An increased focus on the sharing and reuse of scientific data has resulted in scientists and institutions turning to digital repositories to perform a greater role in preserving this data for future users due to their experience in preserving other forms of digital data. In this tutorial we will explore the wide variety of metadata formats being used for scientific data, ranging from self-described data, to well structured metadata based on XML schemata, and even unstructured name/value pairs or no metadata at all. The increasing volume of scientific data generated by workflow systems, simulations, and large instruments demands detailed metadata to enable discovery and reuse while also requiring automation of metadata capture to the extent possible.

Lunch (12:00 - 13:30)

Afternoon (13:30 - 16:30)

Building Digital Library Collections with Greenstone 3 and Interoperability with Open Source Software

  • David Bainbridge

This tutorial is designed for those who want an introduction to building a digital library using an open source software program. The course will focus on the Greenstone digital library software, with emphasis on interoperability with other open source DL systems such as Fedora and DSpace. In particular, participants will work with the Greenstone Librarian Interface, a flexible graphical user interface designed for developing and managing digital library collection. Attendees do not require programming expertise, however they should be familiar with HTML and the Web, and be aware of representation standards such as Unicode, Dublin Core and XML.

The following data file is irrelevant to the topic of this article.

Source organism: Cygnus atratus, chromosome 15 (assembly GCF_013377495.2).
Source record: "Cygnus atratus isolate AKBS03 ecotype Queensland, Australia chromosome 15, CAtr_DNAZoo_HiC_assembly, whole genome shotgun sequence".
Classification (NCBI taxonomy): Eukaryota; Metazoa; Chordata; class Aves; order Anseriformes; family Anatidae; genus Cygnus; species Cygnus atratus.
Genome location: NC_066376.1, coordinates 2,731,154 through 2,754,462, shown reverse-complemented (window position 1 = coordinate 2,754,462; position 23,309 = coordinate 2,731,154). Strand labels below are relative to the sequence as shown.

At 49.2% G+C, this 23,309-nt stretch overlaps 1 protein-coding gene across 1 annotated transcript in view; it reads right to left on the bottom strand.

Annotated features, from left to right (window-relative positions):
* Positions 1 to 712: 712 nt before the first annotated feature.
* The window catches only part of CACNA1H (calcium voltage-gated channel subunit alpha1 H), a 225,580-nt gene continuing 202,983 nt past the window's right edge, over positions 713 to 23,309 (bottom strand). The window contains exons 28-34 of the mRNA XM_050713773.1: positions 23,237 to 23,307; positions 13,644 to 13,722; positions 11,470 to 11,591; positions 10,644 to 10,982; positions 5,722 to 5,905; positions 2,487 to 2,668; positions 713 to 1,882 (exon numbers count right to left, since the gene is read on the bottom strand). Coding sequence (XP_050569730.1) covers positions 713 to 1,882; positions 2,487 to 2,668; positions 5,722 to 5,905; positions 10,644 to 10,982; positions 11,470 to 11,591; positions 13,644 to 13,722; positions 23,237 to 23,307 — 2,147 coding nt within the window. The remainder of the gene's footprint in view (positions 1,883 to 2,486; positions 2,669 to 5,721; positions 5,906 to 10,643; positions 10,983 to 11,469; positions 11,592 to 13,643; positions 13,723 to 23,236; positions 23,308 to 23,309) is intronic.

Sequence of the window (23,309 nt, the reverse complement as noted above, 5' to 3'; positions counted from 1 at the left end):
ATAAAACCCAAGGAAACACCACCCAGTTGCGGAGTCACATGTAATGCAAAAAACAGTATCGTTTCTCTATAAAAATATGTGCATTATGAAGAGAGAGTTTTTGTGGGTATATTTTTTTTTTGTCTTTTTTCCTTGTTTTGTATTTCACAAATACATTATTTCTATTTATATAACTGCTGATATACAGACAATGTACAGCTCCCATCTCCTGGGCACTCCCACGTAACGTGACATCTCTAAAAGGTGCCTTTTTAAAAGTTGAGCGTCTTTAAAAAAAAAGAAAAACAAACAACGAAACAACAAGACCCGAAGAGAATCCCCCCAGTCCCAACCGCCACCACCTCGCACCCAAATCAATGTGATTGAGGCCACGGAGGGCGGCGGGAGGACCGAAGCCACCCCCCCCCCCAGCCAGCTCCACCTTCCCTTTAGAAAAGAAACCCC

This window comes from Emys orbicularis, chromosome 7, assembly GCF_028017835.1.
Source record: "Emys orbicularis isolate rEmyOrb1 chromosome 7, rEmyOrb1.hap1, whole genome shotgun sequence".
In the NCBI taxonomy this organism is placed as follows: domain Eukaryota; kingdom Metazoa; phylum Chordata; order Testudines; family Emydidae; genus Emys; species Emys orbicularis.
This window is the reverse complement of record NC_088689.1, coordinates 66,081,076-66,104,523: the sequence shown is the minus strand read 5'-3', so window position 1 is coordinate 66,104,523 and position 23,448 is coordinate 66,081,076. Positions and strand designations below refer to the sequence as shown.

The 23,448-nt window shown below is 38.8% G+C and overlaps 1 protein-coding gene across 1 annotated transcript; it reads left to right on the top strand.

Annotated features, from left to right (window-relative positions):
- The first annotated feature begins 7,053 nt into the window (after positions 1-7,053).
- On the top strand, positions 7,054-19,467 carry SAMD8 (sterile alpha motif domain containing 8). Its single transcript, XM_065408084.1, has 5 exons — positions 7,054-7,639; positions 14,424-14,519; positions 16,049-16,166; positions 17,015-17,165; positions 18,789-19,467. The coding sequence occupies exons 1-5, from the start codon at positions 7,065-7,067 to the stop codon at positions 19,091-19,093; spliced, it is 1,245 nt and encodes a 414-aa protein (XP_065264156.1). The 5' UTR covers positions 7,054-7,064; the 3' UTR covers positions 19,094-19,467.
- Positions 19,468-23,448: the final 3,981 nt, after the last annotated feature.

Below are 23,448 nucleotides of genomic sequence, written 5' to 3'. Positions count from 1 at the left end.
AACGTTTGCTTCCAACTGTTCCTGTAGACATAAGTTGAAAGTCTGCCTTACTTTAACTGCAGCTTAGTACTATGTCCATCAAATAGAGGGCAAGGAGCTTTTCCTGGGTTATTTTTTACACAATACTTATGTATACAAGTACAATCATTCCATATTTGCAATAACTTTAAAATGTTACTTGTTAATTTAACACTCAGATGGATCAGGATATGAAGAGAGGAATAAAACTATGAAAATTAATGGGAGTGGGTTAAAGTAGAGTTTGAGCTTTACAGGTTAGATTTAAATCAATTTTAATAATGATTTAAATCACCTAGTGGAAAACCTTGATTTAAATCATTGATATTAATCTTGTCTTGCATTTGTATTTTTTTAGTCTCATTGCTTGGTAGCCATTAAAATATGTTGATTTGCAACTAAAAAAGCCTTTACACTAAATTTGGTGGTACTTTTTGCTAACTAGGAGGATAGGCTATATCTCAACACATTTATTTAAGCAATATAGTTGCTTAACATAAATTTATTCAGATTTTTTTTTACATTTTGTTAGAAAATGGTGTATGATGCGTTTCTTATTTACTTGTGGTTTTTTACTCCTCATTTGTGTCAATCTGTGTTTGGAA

The Greenstone software has a pedigree of over a decade, with over for example 750,000 downloads from SourceForge. The premier version of the software has, up to this point, been Greenstone 2 (version 2.85)—this tutorial would be the first ever given on Greenstone 3. The new version of the software is a complete redesign and reimplementation of the original version to take better advantage of newer standards and web technologies that have been developed since the original implementation of Greenstone. Written in Java, the software is more modular in design to increase the flexibility and extensibility of Greenstone. We will illustrate this through the tutorial, including examples of interoperability with other DL systems as well as integration with other web-based resources, such as Open Street Map.

From Ingest to Access using the Archivematica Open-Source Digital Preservation System CANCELLED

Courtney Mumma

Archivematica is a free and open-source digital preservation system that is designed to maintain standards-based, long-term access to collections of digital objects. It uses a micro-services design pattern to provide an integrated suite of software tools that allows users to process digital objects from ingest to access in compliance with the ISO-OAIS functional model.